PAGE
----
Metro’s recent fare increase has some people wondering whether it makes economic sense to continue riding the rails. Base fares on Metrorail have increased by $0.20 to $1.95, and $0.25 to $0.45 for Metrobus. A second fare increase is planned for rush hour commuters at stations with heavy ridership traffic.
So is Metro still the smart economic choice for your daily commute? Yes, absolutely, without a doubt. According to Greater Greater Washington, once you factor in the cost of gas, maintenance, and parking the decision becomes a financial no-brainer. A daily rider who drives and parks at Shady Grove Station to commute to Metro Center will realize 50% savings over a driver.
I like the concept of Jolie-Laide: Beauty and the Beast. While Montgomery County undoubtedly has a burdensome share of beastly buildings, some so crystallize the product of their time that they rise above. Taken head-on it is not much to look at, but obliquely the minimally monikered (sorry) Silver Spring’s “Garage 2”, at the intersection of Fenton Street and Cameron Street, is a civic building with moments of majesty that reminds me of Peter Behrens 1909 Tubinenfabrik in Berlin.
Right around the corner from the parking garage I showed yesterday is a very nice integration of retail into a parking garage. It is difficult to say if the result was intentional or serendipitous and I think the success relies in part on the proximity of the surrounding buildings. But I appreciate what looks like design intent made manifest.
The sharp contrast between the stark bright(ish) white and the shock of red establishes a nice hierarchy and rhythm for that side facade, while the tower anchors the corner and announces there is something there.
What you wouldn’t know from the pictures, however, is that the door on the longer facade is somewhat of a side door, entering into a … Continue reading
A lot of attention has been paid recently to parking. The National Building Museum has an exhibit that closes in a couple of weeks. Herzog and DeMeuron has their new disco garage in Miami, 1111 Lincoln Road. Trenton, NJ, has a new scheme afoot.
Last month the International Parking Institute announced their 2010 design awards (bigger pictures available on ArchDaily). Among the winners is part of the recent expansion of the Towson Town Center Mall north of Baltimore. And while the street activation there is probably mostly still indoors, the project shows a successful integration of retail and parking.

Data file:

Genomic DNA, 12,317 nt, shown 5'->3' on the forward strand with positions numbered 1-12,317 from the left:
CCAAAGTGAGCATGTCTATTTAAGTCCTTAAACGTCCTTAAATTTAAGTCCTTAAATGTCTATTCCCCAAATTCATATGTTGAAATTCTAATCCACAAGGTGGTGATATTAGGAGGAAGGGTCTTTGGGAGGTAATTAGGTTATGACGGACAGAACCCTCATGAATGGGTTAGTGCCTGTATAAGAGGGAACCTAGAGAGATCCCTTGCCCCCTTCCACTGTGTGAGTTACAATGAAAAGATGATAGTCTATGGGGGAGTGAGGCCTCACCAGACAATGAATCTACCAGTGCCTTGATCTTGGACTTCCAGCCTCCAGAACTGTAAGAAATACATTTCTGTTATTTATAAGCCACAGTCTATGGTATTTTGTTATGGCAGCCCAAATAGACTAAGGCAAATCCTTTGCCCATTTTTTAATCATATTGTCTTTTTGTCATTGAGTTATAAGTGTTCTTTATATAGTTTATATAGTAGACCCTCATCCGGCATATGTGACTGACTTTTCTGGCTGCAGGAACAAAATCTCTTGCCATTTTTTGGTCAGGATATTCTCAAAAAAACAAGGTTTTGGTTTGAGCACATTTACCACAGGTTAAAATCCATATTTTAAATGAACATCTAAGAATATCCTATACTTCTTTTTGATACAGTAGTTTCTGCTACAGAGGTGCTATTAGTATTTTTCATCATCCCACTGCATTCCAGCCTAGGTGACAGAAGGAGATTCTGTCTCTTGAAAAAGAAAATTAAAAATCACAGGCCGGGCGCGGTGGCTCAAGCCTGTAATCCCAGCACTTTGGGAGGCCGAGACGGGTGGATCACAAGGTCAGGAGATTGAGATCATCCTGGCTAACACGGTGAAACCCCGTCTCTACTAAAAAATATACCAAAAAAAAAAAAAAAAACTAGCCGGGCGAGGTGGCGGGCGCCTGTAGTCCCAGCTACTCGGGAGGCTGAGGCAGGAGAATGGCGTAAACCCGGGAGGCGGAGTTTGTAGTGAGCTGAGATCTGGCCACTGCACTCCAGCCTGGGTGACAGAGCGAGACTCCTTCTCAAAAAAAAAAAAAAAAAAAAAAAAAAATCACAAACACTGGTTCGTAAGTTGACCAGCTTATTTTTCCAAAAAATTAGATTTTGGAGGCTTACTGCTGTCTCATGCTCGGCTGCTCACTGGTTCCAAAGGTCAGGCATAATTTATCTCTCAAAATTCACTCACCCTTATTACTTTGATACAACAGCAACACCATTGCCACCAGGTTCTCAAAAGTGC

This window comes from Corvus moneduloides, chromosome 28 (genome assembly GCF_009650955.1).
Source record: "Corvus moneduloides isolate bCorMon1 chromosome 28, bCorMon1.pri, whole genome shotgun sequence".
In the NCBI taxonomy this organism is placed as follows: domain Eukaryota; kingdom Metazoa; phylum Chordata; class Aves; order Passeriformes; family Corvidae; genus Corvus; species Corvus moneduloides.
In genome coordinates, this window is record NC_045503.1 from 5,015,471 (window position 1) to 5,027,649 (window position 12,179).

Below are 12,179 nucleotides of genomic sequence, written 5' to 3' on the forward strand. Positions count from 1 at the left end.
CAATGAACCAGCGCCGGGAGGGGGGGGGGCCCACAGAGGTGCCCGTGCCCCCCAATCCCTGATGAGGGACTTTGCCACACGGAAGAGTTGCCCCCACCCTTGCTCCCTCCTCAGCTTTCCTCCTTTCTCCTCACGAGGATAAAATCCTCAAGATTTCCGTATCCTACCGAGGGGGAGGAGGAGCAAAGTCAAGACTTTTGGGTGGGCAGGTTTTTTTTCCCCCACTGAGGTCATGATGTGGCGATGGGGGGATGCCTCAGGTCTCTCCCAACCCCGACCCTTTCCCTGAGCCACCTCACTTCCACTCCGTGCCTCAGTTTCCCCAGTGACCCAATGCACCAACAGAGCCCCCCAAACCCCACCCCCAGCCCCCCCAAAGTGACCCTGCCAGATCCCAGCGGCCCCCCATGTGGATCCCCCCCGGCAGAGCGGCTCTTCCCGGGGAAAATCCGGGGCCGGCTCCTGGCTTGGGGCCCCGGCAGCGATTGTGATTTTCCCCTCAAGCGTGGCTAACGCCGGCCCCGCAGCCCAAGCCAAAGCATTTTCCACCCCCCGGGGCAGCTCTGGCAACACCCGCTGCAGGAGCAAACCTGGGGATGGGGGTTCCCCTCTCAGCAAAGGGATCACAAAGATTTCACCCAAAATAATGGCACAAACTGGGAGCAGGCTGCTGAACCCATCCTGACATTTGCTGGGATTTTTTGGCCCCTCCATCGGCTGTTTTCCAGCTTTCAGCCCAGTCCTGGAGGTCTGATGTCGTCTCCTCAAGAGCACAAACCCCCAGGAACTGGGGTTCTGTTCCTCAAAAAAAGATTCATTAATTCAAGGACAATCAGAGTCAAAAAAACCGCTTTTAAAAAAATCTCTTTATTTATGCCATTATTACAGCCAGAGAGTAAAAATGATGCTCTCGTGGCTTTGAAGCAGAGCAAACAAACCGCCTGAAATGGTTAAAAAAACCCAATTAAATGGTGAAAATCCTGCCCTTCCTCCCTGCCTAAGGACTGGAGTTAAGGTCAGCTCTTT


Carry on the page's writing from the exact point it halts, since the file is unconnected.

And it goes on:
The primary facade, as it were, holds the corner of Dulaney Valley Road and Fairmount Avenue, on what used to … Continue reading
Facade-ism. Facade-omy. Building facades are harder to design than they look. Especially with bigger buildings. Look around you.
There are always of course excellent examples. The National Gallery of Art, West Wing, designed by the fabulous John Russel Pope, is a beautiful building.
DC architect Phil Esocoff also does a nice job with attractive facade design.
There are far more stinkers, however. For design, I prefer smaller buildings. Like small gardens or landscapes, there is usually room for only one organizing principle and its elegant elaboration. The rowhouse is a good urban example of this and the DC area has a wealth of fetching specimens in Alexandria, Georgetown, Dupont Circle, and of course Capitol Hill. Another local architect, Amy … Continue reading
Montgomery County residents of a certain age will recall when the Colesville Road J.C. Penney’s was a back-to-school shopping ritual. Its Art Deco façade, neon signage, and brightly illuminated windows attracted shoppers from across the region. Combined with Hecht’s and Jelleff’s, it contributed to the vibrancy that made Silver Spring Maryland’s second largest shopping destination.
In 1985, the Planning Board recognized the store’s architectural and historical significance, listing it in the Locational Atlas and Index of Historic Sites as part of a historic district in Silver Spring’s Central Business District. But the Locational Atlas provides limited protection for identified resources. Subsequently, the building’s owners were allowed to demolish the rear of the store but were … Continue reading
Every three years, curators at the Cooper-Hewitt (The National Design Museum, the only Smithsonian Museum outside Washington, and the only one you have to pay to visit) gather what designers around the world are pursuing.
This year, much of the work has to do with sustainability. The way the curators sorted it all reminded me of our own Rethink Speakers Series, organized around topics.
The exhibition addresses Energy, Mobility, Community, Materials, Prosperity, Health, Communication, and Simplicity, similar to our own principles of planning sustainability. The products and projects range from high tech efforts like a solar-powered cargo ship to a rattan bike trailer for Indian housewives.
Planners will be interested in the Community projects, ranging from Medellin, Colombia, where the … Continue reading
For all those cyclists that find the ‘burbs an unfriendly place to bike, you can take comfort that it’s not as bad as it could be. A friend sent this to me under the facetious heading “Finally, a town who’s planning decisions I can get behind,” and it’s just too precious not to share.
It seems the town of Black Hawk, Colorado has thought it wise to prohibit cycling on all public streets. The city claims that “with all the buses, trucks and cars already trying to crowd the historic town’s narrow streets, the addition of bikes is a hazard.” According to officials, the new law has the full support of the citizenry and the local casinos, which happen … Continue reading